Caldera: UPSC Notes for GS-1

A caldera is a depression formed after a volcano releases the bulk of its magma in an explosive eruption. Without any structural backing underneath, the land around the erupting volcanic vent or vents downfalls inwardly, constructing the bowl-shaped caldera.

The topic regarding calderas is important in the GS-1 section of the UPSC Mains Exam.

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How is a Caldera formed?

When the magma chamber of a volcano is discharged, a collapse is triggered. The emptying of a magma chamber is the result of a large volcanic explosion, along with effusive eruption on the sides of a volcano and connected fissure systems. If and when a large amount of magma is expelled, the now empty chamber will be unable to support the entire weight of the mountain structure above it. Thus a roughly circular fracture, the “ring fault”, develops around the edge of the chamber.

This “ring fault” serves as a feeder for fault intrusions which are also known as ring dykes. The centre of the volcano located within the ring structure will begin to collapse as the magma chamber begins to be emptied. The collapse might happen at once due to cataclysmic eruption or in stages as a result of many explosions. The total area that collapses may be hundreds or thousands of square kilometres.

What are the different types of Calderas?

Due to the unpredictable nature of a volcanic explosion and the topography of the area in which the explosions happen, there are different types of calderas. Some of them are as follows:

Crater-lake Calderas: A Crater-lake caldera is the result of collapse after a high-explosive eruption known as Plinian eruption that releases massive amounts of lava, volcanic ash, and rocks.

When a magma chamber is emptied the off collapse then forms the caldera and as a result, water is filled through rain, flooding by rivers or oceans and in case of the frigid regions, snow. Thus a lake is formed in the centre. An example of this type of a caldera is Deception Island off the coast of Antarctica.

Shield Volcano Calderas:

Shield volcanoes are formed as a result of a series of explosions over the years. These explosions subside in gradual stages due to the periodic release of lava. This less-explosive release of lava, known as lava fountaining, is characteristic of shield volcanoes. As a shield volcano periodically releases lava, it produces nested or terraced depressions rather than a large bowl-shaped caldera.

The Galápagos Islands are an example of a series of shield volcanic landforms with some summit calderas.

Resurgent  Calderas:

Resurgent calderas are the largest volcanic structures on Earth, ranging from 15 to 100 kilometres in diameter. They are not associated with one particular volcano but instead result from the widespread collapse of vast magma chambers. This caldera collapse is produced by incredibly destructive eruptions known as pyroclastic sheet flows, the likes of which have not occurred in historic times.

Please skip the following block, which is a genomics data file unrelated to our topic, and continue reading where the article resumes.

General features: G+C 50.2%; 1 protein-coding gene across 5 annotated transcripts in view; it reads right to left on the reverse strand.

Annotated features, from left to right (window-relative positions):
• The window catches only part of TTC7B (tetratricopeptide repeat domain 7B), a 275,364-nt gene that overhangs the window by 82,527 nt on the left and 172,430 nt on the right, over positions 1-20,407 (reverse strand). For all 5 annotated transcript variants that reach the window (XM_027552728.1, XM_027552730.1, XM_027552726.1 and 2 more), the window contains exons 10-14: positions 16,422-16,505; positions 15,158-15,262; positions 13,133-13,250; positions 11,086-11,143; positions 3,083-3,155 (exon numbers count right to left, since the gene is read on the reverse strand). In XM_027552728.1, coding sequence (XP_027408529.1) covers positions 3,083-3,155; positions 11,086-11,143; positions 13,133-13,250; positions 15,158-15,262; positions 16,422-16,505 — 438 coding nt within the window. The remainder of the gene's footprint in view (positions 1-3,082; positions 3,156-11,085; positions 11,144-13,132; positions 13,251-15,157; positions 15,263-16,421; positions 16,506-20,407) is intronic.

The Toba Caldera on the Indonesian island of Sumatra is the example of a newest resurgent caldera, created roughly 74,000 years ago by the largest volcanic eruption in the last 25 million years. This massive eruption ejected 2,800 cubic kilometres of debris, enough to block the sun for centuries to come. It resulted in a nuclear winter-like situation that almost brought about the extinction of all life on earth.

Extraterrestrial Calderas: Through high-powered telescopes,  it has been known that volcanism has occurred on other planets and moons in the Solar System. Through the use of manned and unmanned spacecraft, volcanism has been discovered on Venus, Mars, the Moon, and Io, a satellite of Jupiter. None of these worlds has plate tectonics, which contributes approximately 60% of the Earth’s volcanic activity (the other 40% is attributed to hotspot volcanism).

Caldera structure is similar on all of these planetary bodies, though the size varies considerably. The average caldera diameter on Venus is 68 km. The average caldera diameter on Io is close to 40 km, and the mode is 6 km. The average caldera diameter on Mars is 48 km, smaller than Venus. Calderas on Earth are the smallest of all planetary bodies and vary from 1.6–80 km as a maximum.

Explosive Calderas: Explosive calderas are formed when very large magma chambers filled with silica-rich melt and abundant gas move upwards from depth. Silica-rich magmas have a very high viscosity that enables them to hold gas bubbles under very high pressures. As they rise to the surface, the reduction of pressure causes the gases to expand. When break-through occurs the result can be an enormous explosion which blasts away large volumes of rock to form the caldera. Some of these blasts eject many cubic kilometres of magma and rock.

To know more about the structure of the Earth visit the linked article.

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